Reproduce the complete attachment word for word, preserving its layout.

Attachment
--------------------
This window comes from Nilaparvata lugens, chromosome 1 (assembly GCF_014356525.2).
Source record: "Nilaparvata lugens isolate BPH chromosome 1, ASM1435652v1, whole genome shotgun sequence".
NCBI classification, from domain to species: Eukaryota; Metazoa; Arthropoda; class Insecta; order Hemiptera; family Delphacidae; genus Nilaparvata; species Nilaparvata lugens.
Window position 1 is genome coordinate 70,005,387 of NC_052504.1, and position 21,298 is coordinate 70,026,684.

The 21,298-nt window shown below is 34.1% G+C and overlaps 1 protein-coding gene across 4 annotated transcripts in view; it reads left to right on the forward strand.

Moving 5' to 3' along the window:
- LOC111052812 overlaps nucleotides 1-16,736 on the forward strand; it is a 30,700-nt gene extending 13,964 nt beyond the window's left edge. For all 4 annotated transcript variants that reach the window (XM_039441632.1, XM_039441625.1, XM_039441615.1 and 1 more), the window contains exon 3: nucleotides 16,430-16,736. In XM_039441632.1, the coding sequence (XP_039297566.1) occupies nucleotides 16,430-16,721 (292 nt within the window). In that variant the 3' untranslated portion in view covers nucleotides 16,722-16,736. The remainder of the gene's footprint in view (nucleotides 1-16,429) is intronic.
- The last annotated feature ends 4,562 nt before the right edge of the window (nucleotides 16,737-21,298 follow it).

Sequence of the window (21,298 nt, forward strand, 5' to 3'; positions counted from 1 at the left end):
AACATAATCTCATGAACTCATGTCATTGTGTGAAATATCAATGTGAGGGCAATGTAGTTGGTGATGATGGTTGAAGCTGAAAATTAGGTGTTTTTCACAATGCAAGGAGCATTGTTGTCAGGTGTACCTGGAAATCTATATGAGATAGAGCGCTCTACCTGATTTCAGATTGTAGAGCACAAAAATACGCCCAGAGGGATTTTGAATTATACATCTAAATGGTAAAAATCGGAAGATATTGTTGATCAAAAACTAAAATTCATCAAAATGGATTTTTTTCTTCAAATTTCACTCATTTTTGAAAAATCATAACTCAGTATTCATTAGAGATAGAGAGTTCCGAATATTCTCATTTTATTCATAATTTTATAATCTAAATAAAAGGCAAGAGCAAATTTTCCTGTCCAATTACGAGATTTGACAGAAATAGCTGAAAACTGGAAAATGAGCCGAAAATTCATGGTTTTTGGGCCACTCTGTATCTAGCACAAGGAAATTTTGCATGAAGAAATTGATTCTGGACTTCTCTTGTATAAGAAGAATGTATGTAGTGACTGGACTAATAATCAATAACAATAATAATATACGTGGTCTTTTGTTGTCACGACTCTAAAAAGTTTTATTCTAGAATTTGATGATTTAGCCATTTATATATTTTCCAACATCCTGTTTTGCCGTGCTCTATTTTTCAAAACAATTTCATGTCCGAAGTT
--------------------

This window comes from Nilaparvata lugens, chromosome 1 (assembly GCF_014356525.2).
Source record: "Nilaparvata lugens isolate BPH chromosome 1, ASM1435652v1, whole genome shotgun sequence".
NCBI classification, from domain to species: Eukaryota; Metazoa; Arthropoda; class Insecta; order Hemiptera; family Delphacidae; genus Nilaparvata; species Nilaparvata lugens.
Window position 1 is genome coordinate 70,005,387 of NC_052504.1, and position 21,298 is coordinate 70,026,684.

The 21,298-nt window shown below is 34.1% G+C and overlaps 1 protein-coding gene across 4 annotated transcripts in view; it reads left to right on the forward strand.

Moving 5' to 3' along the window:
- LOC111052812 overlaps nucleotides 1-16,736 on the forward strand; it is a 30,700-nt gene extending 13,964 nt beyond the window's left edge. For all 4 annotated transcript variants that reach the window (XM_039441632.1, XM_039441625.1, XM_039441615.1 and 1 more), the window contains exon 3: nucleotides 16,430-16,736. In XM_039441632.1, the coding sequence (XP_039297566.1) occupies nucleotides 16,430-16,721 (292 nt within the window). In that variant the 3' untranslated portion in view covers nucleotides 16,722-16,736. The remainder of the gene's footprint in view (nucleotides 1-16,429) is intronic.
- The last annotated feature ends 4,562 nt before the right edge of the window (nucleotides 16,737-21,298 follow it).

Sequence of the window (21,298 nt, forward strand, 5' to 3'; positions counted from 1 at the left end):
AACATAATCTCATGAACTCATGTCATTGTGTGAAATATCAATGTGAGGGCAATGTAGTTGGTGATGATGGTTGAAGCTGAAAATTAGGTGTTTTTCACAATGCAAGGAGCATTGTTGTCAGGTGTACCTGGAAATCTATATGAGATAGAGCGCTCTACCTGATTTCAGATTGTAGAGCACAAAAATACGCCCAGAGGGATTTTGAATTATACATCTAAATGGTAAAAATCGGAAGATATTGTTGATCAAAAACTAAAATTCATCAAAATGGATTTTTTTCTTCAAATTTCACTCATTTTTGAAAAATCATAACTCAGTATTCATTAGAGATAGAGAGTTCCGAATATTCTCATTTTATTCATAATTTTATAATCTAAATAAAAGGCAAGAGCAAATTTTCCTGTCCAATTACGAGATTTGACAGAAATAGCTGAAAACTGGAAAATGAGCCGAAAATTCATGGTTTTTGGGCCACTCTGTATCTAGCACAAGGAAATTTTGCATGAAGAAATTGATTCTGGACTTCTCTTGTATAAGAAGAATGTATGTAGTGACTGGACTAATAATCAATAACAATAATAATATACGTGGTCTTTTGTTGTCACGACTCTAAAAAGTTTTATTCTAGAATTTGATGATTTAGCCATTTATATATTTTCCAACATCCTGTTTTGCCGTGCTCTATTTTTCAAAACAATTTCATGTCCGAAGTT